Episode 1 – The Big Picture
In 2015 FDI inflows have increased worldwide, although not proportionately. It’s again M&As that account the most for the rise and the number of announced greenfield projects remain high as well. Looking for a little bit less aggregated picture of the world FDI, we decided to start a series of blog posts with the intention to focus each time on different regions and modes of investments. The main purpose of “Mapping the World FDI” series would be to unravel some of the key regional characteristics of foreign investments and to try to catch both FDI and SDGs (Sustainable Development Goals) in one picture. The latter we would do by using some alternative measures of growth and well-being of people.
Now let’s start with the big picture. As usual, the absolute measure of FDI is not suitable for comparison. That’s why we take the relative measure (FDI as share in GDP) for as many countries as possible.
Fig. 1 – FDI inflows as share in GDP.
The blue circles are those countries with negative FDI inflows (as share in GDP) in 2015, namely – Japan, Algeria, Norway, Iceland, Bahrain, Palau, New Zealand, South Sudan and Swaziland. On the other side of the river are the biggest net attractors of FDI inflows relative to their economies – Hong Kong (56%), Ireland (42%), Cyprus (23%), Liberia (25%), Luxemburg (43%), Mozambique (25%), Montenegro (18%), Singapore (22%), and Congo-Brazzaville (17%).
Fig 2. – FDI Inflows and Social Progress Index by region.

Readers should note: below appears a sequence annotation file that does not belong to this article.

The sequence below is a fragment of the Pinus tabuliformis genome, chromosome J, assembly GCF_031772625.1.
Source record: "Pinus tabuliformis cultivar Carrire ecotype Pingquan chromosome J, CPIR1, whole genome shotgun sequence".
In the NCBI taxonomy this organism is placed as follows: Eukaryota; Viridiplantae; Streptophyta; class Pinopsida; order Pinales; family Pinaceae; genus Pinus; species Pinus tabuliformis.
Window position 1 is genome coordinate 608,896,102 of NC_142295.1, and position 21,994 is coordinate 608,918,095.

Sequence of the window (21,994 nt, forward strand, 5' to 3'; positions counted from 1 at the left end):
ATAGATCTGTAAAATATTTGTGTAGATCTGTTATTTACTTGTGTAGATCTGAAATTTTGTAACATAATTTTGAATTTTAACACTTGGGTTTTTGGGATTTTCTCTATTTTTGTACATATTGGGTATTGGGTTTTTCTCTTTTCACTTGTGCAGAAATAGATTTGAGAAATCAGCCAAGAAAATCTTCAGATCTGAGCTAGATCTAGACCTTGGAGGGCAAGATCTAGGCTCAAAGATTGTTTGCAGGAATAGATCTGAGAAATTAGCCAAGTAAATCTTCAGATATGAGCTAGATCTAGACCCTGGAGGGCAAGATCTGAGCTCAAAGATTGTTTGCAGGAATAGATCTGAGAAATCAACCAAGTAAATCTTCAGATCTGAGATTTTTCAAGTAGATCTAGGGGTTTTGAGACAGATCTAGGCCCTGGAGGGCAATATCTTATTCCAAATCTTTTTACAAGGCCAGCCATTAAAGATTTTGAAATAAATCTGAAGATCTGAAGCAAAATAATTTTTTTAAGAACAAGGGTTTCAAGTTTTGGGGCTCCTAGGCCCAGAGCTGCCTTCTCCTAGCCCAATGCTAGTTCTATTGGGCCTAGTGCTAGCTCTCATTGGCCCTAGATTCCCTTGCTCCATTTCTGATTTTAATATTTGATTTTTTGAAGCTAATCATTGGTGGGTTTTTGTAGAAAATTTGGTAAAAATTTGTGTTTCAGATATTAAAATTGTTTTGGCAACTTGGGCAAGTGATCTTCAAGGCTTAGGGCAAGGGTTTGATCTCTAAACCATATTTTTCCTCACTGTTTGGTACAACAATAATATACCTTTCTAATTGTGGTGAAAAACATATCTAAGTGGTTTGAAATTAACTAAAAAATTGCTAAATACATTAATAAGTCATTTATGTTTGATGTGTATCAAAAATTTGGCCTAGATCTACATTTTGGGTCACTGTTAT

Sources: World Investment Report 2016, Social Progress Imperative and WAIPA’s calculations.
Next, we plot the same relative measure of FDI inflows against an alternative measure of growth called Social Progress Index (SPI). SPI is developed by a network of scientists and practitioners (see the link). But this time we want to see the geographical cut of the data and set up a framework for later posts in which a more-in-depth regional outlook and analysis will be undertaken.
Europe is having the lead both in terms of SPI and foreign investments. Although some African countries mentioned above follow with high relative levels of FDI inflows, Central and Western Africa remain the regions lagging the most in terms of growth and development. However, East Africa (with the exception of Mauritius) is right next in the ladder, followed by South Asia. Clearly, as resource extraction dependencies become heavier especially in Africa, a new policy agenda should take place in order to help those countries alleviate poverty and eventually achieve the developed countries standards of living. Indeed, a first and necessary step is the empowerment of local IPAs by their governments. Investment promotion can play a crucial role not only for attracting foreign investors, but also for the impact of foreign capital on the host economy and well-being of people.